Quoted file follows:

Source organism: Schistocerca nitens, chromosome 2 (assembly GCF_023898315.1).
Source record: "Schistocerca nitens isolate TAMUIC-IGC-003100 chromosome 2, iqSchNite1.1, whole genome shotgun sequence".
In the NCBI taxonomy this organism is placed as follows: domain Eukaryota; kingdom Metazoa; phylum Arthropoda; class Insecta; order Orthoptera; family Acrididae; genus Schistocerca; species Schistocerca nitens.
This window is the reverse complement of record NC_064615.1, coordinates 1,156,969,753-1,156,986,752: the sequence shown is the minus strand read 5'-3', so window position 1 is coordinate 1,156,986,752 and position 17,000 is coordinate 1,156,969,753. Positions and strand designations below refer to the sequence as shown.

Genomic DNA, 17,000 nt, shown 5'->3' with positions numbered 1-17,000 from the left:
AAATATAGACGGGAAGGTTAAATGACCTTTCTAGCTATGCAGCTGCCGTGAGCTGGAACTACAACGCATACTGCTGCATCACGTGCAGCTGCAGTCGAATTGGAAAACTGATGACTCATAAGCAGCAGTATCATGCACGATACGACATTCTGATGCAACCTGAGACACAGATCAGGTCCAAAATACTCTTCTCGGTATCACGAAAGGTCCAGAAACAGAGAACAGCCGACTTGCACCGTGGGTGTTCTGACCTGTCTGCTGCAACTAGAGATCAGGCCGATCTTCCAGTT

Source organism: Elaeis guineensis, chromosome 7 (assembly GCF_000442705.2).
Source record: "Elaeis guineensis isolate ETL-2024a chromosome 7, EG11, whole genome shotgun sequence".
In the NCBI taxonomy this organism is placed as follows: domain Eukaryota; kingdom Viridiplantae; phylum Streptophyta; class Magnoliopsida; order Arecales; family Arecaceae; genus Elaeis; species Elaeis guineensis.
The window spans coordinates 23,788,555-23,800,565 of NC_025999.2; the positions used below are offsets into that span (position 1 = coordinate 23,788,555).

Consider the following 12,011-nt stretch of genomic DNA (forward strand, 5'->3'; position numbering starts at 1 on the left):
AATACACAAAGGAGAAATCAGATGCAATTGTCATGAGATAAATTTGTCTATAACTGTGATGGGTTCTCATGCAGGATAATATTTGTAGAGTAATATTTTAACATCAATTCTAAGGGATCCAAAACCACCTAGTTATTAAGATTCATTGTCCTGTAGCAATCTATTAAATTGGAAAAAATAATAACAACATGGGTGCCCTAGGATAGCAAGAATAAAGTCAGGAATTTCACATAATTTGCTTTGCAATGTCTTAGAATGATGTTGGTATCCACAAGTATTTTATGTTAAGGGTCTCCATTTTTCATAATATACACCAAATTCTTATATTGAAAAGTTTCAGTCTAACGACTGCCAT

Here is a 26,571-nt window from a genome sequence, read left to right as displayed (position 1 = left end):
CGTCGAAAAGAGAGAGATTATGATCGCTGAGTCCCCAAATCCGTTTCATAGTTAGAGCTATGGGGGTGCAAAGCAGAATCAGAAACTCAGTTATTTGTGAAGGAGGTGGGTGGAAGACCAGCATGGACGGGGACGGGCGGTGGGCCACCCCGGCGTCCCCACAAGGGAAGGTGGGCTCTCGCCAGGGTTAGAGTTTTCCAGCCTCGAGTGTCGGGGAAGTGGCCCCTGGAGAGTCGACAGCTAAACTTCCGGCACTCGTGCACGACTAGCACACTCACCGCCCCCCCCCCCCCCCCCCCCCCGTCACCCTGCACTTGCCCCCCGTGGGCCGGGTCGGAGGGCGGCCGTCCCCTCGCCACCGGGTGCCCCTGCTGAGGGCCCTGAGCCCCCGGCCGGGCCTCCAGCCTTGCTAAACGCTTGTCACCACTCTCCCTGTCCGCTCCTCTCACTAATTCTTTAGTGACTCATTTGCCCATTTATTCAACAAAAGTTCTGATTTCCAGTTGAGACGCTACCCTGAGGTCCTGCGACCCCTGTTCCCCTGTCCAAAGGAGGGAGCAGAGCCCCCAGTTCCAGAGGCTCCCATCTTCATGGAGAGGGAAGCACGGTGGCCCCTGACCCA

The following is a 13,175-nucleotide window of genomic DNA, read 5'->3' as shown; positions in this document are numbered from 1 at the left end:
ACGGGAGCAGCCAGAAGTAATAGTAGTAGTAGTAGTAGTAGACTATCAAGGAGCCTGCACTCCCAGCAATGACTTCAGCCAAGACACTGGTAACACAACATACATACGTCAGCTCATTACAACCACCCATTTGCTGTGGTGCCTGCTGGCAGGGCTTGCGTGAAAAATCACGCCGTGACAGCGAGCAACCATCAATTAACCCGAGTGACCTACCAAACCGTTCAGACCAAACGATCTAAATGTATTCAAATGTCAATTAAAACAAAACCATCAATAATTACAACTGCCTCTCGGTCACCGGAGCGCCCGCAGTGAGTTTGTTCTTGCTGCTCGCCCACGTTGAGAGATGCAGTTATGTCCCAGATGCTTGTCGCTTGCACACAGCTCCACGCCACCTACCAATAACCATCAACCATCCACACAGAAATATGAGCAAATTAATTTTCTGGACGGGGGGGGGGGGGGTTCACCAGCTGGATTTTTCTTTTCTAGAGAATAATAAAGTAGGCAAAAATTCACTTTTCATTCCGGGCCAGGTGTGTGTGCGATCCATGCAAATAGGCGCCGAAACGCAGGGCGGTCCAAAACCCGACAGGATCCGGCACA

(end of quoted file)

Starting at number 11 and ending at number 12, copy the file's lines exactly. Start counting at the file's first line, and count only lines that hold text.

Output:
Consider the following 12,011-nt stretch of genomic DNA (forward strand, 5'->3'; position numbering starts at 1 on the left):
AATACACAAAGGAGAAATCAGATGCAATTGTCATGAGATAAATTTGTCTATAACTGTGATGGGTTCTCATGCAGGATAATATTTGTAGAGTAATATTTTAACATCAATTCTAAGGGATCCAAAACCACCTAGTTATTAAGATTCATTGTCCTGTAGCAATCTATTAAATTGGAAAAAATAATAACAACATGGGTGCCCTAGGATAGCAAGAATAAAGTCAGGAATTTCACATAATTTGCTTTGCAATGTCTTAGAATGATGTTGGTATCCACAAGTATTTTATGTTAAGGGTCTCCATTTTTCATAATATACACCAAATTCTTATATTGAAAAGTTTCAGTCTAACGACTGCCAT